But as enjoyable as the book is, it does not describe a “what is” as much as it gives us a glimpse of a “what might be.” Like personal computing before Steve Jobs and the Homebrew Computing Club, DIY DNA is missing both a galvanizing new technology (the personal computer, the internet) and a recognized leader.
Will the next Jobs hack bio?
What’s more, no matter how good it is, a non-fiction book cannot yet capture the world that may yet be created by DNA “hackers.” There are three reasons for this:
- Reason Two: The possibilities are so massive no one can think of them yet. One could argue that financial or intellectual limitations will prevent the hacking of anything more complex than a bacterium. But that would be so wrong. Wohlsen shows convincingly that the technology of DNA manipulation is available, affordable and already being applied. So what if the “tinkerers,” as they proudly call themselves, have not yet tinkered their way to a gryphon or some other creature we have not even thought of yet? This technology – cloning, sequencing, DNA manipulation and now synthesis – is extremely powerful. Think about that power – to create and fuse entire genomes. Now consider the tools of the moment – of Facebook, Twitter, the internet itself — all tools that foster “distributed intelligence” and group problem-solving. Combine cheap tools to manipulate DNA with the power of networks and you’d better stand back because what happens might rival the power of the nuclear bomb, a comparison Wohlsen aptly draws.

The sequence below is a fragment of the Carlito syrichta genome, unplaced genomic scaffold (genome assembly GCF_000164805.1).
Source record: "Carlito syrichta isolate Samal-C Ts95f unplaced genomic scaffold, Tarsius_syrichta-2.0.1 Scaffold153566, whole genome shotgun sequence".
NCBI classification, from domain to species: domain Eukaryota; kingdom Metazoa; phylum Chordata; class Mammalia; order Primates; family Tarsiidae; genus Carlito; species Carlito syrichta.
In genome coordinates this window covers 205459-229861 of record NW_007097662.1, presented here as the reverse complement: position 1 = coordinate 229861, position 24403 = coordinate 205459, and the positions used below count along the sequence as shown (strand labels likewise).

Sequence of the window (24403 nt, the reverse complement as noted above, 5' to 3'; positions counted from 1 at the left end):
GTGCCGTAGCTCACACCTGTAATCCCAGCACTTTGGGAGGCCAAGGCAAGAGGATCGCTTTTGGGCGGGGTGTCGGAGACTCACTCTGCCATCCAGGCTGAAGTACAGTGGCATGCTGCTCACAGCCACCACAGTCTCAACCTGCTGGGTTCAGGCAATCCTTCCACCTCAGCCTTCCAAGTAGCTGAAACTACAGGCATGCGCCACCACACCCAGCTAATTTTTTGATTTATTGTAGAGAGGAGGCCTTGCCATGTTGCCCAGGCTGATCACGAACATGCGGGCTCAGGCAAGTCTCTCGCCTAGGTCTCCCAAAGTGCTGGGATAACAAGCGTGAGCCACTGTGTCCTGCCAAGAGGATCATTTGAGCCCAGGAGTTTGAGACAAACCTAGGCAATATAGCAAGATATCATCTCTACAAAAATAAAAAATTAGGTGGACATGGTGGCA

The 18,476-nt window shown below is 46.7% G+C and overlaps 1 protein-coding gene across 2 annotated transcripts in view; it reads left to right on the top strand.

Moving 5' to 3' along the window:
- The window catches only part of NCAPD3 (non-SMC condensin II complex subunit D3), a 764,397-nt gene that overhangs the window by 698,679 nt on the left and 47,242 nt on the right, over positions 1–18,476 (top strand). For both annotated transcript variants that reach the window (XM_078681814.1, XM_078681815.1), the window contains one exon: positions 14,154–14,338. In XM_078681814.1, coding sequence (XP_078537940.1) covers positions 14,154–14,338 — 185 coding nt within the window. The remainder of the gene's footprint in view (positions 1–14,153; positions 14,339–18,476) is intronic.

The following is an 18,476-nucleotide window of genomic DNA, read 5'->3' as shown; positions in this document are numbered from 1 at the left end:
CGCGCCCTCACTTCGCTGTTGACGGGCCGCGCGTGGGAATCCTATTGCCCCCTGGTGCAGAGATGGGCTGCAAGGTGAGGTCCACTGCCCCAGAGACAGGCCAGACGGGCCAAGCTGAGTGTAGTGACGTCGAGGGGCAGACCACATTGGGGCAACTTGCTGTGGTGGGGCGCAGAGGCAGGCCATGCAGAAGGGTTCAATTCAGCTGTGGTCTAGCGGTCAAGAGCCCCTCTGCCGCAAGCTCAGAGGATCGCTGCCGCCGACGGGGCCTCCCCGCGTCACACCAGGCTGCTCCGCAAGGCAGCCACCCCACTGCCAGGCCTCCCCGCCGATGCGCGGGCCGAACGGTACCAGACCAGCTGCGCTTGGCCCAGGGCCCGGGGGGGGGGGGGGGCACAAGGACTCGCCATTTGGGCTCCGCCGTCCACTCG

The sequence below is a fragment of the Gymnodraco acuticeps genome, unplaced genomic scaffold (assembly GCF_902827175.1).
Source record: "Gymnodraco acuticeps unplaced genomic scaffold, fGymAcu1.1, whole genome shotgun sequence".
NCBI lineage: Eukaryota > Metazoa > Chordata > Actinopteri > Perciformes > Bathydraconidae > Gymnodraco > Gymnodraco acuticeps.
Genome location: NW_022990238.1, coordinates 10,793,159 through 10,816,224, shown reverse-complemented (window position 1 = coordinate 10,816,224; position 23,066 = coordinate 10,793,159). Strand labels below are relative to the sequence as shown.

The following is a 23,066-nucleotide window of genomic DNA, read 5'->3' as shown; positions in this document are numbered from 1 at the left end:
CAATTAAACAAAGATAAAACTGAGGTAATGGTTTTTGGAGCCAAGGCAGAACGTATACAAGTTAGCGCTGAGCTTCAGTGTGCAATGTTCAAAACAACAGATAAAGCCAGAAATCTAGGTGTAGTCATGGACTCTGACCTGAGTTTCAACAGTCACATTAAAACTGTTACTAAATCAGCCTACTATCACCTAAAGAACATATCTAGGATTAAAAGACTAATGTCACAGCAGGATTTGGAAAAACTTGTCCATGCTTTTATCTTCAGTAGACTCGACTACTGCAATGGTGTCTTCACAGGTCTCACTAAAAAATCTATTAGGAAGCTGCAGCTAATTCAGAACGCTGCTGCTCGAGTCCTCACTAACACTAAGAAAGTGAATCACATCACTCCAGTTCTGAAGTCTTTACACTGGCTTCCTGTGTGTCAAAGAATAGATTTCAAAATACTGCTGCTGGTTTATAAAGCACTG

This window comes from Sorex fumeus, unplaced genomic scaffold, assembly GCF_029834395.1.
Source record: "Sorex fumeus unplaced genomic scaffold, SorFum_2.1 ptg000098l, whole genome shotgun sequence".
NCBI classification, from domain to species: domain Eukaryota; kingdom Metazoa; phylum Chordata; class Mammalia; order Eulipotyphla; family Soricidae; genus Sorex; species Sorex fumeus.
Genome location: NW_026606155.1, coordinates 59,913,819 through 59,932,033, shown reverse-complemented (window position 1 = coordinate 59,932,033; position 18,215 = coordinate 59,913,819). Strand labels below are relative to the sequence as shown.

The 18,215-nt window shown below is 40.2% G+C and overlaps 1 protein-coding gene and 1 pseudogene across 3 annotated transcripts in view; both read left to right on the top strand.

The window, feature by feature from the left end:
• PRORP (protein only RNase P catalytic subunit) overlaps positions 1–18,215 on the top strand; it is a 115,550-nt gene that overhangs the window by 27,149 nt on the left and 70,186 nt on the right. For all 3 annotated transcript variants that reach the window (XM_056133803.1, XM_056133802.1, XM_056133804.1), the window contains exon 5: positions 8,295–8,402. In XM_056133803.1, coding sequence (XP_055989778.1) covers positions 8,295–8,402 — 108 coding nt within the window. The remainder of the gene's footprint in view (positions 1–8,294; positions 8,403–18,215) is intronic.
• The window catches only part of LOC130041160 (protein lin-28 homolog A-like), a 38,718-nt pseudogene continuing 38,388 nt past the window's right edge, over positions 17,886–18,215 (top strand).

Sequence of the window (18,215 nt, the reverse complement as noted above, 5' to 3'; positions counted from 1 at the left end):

Made to order?
- Reason Three: Before they can create much, the government will stop them. This, it seems to me, is the biggest threat that faces the nascent and promising movement of DNA hacking. As Germans from both East and West Germany used to say just after reunification, the “wall in the head” is much more formidable and hard to dismantle than the actual Berlin Wall was. According to Wohlsen, the troubling arrest and successful prosecution of one apparently non-malicious DNA hacker has already shown that it can chill the field. More systematic government intervention has the potential to freeze it.